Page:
I try to be serious with what I write and publish on this blog. My fuzzy goal is to write to help people, regardless of who they are, to live well. Be it through greater purpose, meaning, safety, love, or whatever else comprises a well-lived life, I am there searching for answers, for you and for me.
But this is a big task and when you look around at everything that people have written on blogs, in books, etched on the walls of ancient caves, on Facebook… you cannot help but wonder: who is right?
Who is speaking the truth? Whose ideas should I contend with so that I can learn to live better?
Two weeks ago, I published an article about disengaging from politics. It was an opinion piece, and depending on who you ask, they might say it was true, somewhat true, or false. Indeed, people from all three camps responded to me.
The problem is, the internet and the physical libraries around the world are full of texts just like the one I wrote.
Almost any sentence can simultaneously be deemed as completely true, somewhat true, or completely false, even if it was something as seemingly factual as “when you turn on a microwave with something metallic inside, it will induce a spark.”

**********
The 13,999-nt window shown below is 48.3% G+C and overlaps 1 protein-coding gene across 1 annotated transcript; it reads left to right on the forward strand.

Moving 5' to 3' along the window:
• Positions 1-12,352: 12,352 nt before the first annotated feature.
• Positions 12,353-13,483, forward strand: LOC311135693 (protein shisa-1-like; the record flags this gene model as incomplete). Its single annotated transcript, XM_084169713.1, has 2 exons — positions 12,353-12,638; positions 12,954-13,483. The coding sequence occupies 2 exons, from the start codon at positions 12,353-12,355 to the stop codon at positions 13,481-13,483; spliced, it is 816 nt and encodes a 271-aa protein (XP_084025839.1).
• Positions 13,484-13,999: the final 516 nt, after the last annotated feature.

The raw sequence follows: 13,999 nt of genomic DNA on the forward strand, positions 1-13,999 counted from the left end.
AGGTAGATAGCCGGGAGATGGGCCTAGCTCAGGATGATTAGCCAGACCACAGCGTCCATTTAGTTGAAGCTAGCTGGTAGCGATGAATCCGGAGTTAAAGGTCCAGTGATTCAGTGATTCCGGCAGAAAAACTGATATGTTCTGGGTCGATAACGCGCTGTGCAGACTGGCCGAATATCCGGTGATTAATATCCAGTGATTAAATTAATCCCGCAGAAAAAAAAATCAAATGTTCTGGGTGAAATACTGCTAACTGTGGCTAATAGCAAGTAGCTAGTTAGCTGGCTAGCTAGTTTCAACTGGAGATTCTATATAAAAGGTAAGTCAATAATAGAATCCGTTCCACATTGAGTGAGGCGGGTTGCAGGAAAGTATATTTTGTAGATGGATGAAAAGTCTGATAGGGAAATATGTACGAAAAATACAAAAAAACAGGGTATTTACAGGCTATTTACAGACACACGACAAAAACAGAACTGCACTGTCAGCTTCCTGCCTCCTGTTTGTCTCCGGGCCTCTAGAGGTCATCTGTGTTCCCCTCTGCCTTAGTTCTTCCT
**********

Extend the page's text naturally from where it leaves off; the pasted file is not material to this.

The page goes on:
Apparently if you put a circular, flat piece of aluminium foil in the microwave and turn it on, you might not get a spark because there are fewer edges for ions to pile-up that might then “rip an electron off a molecule in the air,” inducing a spark.
Your mileage may vary.
The imprecision of words contributes to fuzzy logic. Since words are our primary mode of communication, this means that a lot of what we say can lead to fuzzy logic.
Even objective truths — facts — can be untrue when words are used to describe them.
Consider a cup. A cup is a physical object that holds water. But if there was a small hole at the bottom of the cup, is it factually still a cup?
Now what if the hole was so large the cup now resembled a tube with a handle? Would you still consider it a cup?
What is true to you may not be true to me.
The point here is that you need to ask yourself what you consider true or false. And you can only make that distinction for yourself. Nobody can make it for you, and neither can you for anyone else.
There are, of course, hard facts, like if you pushed a sharp knife into a piece of meat, you will create an incision. But most of the things that we bother to contend with on a day to day basis, the things that people say, are not hard facts.
I researched for many hours the concept of “truth” for this article and I eventually came full circle to arrive at the answer that gets to the heart of this important question: how can we separate false ideas from the true ones?
The answer, I think, is this: you must decide for yourself whether to dismiss, test, or accept these ideas one by one.